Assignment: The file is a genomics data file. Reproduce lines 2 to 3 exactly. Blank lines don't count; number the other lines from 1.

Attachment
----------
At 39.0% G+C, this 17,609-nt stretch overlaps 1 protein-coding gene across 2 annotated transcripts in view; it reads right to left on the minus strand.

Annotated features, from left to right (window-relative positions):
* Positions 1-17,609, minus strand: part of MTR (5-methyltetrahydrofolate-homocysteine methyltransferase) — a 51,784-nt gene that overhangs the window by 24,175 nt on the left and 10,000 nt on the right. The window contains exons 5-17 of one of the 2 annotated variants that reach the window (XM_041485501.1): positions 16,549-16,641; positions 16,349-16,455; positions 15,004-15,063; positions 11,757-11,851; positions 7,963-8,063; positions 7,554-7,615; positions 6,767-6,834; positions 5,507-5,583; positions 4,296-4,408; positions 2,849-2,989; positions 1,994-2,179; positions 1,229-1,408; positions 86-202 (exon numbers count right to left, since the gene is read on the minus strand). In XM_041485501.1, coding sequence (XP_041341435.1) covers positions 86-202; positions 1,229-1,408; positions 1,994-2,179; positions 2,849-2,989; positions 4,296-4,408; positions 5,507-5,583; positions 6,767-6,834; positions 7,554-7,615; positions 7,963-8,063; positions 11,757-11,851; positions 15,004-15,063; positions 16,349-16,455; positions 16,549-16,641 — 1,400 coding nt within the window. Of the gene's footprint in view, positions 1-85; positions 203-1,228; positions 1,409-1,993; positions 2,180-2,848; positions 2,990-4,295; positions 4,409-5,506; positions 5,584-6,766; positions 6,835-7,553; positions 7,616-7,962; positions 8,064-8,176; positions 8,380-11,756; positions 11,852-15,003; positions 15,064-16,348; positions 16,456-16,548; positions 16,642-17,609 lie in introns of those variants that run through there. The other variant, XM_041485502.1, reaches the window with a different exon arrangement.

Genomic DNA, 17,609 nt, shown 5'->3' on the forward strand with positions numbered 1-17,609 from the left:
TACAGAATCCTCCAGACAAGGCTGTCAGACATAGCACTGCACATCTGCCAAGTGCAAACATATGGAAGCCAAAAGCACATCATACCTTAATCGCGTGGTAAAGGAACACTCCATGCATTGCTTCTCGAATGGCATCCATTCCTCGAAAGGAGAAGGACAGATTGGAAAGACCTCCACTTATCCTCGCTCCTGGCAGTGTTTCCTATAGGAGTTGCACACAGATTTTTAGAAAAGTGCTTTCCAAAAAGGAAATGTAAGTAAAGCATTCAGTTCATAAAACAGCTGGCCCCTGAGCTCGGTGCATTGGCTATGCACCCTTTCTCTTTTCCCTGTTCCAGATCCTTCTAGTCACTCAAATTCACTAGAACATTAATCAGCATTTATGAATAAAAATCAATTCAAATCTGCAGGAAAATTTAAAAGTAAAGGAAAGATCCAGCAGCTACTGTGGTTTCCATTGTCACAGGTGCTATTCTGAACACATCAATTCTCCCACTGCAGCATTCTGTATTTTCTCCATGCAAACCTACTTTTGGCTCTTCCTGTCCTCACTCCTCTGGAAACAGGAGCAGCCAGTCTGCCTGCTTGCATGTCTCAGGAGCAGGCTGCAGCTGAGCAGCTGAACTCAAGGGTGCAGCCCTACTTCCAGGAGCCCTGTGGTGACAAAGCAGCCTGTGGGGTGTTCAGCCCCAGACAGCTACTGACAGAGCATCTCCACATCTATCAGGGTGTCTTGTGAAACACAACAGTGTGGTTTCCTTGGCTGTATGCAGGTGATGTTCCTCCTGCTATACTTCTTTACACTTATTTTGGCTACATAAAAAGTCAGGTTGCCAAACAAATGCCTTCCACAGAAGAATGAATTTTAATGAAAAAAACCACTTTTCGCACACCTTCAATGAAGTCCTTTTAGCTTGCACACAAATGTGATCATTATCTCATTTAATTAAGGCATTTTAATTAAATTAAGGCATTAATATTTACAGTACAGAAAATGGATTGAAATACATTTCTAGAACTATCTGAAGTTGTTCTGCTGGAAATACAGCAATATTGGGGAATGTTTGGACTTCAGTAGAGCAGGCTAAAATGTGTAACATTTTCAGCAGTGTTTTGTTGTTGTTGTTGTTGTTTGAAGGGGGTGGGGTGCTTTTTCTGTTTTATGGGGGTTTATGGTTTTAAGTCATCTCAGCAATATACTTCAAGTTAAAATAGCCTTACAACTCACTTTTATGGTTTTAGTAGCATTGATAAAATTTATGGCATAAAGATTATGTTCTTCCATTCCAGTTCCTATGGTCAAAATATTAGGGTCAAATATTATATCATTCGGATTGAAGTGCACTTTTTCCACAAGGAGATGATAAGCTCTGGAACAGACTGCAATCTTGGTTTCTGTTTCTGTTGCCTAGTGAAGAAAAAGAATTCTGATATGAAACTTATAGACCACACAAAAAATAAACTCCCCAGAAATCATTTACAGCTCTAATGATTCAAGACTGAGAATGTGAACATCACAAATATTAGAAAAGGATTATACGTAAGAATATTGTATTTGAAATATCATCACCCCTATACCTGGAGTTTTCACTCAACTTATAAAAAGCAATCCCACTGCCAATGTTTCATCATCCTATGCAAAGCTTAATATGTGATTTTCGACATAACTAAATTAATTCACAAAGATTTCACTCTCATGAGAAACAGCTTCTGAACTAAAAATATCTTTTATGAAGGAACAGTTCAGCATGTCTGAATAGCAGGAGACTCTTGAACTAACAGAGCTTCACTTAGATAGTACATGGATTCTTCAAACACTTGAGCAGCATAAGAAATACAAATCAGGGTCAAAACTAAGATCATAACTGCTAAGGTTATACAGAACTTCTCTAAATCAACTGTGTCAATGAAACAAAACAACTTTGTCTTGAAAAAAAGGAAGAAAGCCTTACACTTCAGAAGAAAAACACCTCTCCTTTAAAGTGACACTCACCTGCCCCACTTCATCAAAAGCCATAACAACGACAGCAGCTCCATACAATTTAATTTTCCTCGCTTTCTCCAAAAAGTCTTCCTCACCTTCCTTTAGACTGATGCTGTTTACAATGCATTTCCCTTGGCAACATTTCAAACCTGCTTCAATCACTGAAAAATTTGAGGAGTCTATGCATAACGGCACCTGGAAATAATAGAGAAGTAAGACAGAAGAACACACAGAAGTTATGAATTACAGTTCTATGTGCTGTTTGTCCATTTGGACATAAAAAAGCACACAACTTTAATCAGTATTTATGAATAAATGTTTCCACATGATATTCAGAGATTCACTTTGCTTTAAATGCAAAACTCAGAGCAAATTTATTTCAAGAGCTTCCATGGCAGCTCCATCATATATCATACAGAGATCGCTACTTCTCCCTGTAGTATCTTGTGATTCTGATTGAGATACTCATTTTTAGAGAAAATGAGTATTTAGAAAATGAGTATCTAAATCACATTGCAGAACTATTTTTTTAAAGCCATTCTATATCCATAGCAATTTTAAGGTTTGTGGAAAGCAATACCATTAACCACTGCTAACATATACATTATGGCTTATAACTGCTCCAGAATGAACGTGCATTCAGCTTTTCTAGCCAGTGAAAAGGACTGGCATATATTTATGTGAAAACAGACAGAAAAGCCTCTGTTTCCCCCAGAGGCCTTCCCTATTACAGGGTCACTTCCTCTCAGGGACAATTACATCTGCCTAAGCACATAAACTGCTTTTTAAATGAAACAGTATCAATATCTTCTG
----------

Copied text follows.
Annotated features, from left to right (window-relative positions):
* Positions 1-17,609, minus strand: part of MTR (5-methyltetrahydrofolate-homocysteine methyltransferase) — a 51,784-nt gene that overhangs the window by 24,175 nt on the left and 10,000 nt on the right. The window contains exons 5-17 of one of the 2 annotated variants that reach the window (XM_041485501.1): positions 16,549-16,641; positions 16,349-16,455; positions 15,004-15,063; positions 11,757-11,851; positions 7,963-8,063; positions 7,554-7,615; positions 6,767-6,834; positions 5,507-5,583; positions 4,296-4,408; positions 2,849-2,989; positions 1,994-2,179; positions 1,229-1,408; positions 86-202 (exon numbers count right to left, since the gene is read on the minus strand). In XM_041485501.1, coding sequence (XP_041341435.1) covers positions 86-202; positions 1,229-1,408; positions 1,994-2,179; positions 2,849-2,989; positions 4,296-4,408; positions 5,507-5,583; positions 6,767-6,834; positions 7,554-7,615; positions 7,963-8,063; positions 11,757-11,851; positions 15,004-15,063; positions 16,349-16,455; positions 16,549-16,641 — 1,400 coding nt within the window. Of the gene's footprint in view, positions 1-85; positions 203-1,228; positions 1,409-1,993; positions 2,180-2,848; positions 2,990-4,295; positions 4,409-5,506; positions 5,584-6,766; positions 6,835-7,553; positions 7,616-7,962; positions 8,064-8,176; positions 8,380-11,756; positions 11,852-15,003; positions 15,064-16,348; positions 16,456-16,548; positions 16,642-17,609 lie in introns of those variants that run through there. The other variant, XM_041485502.1, reaches the window with a different exon arrangement.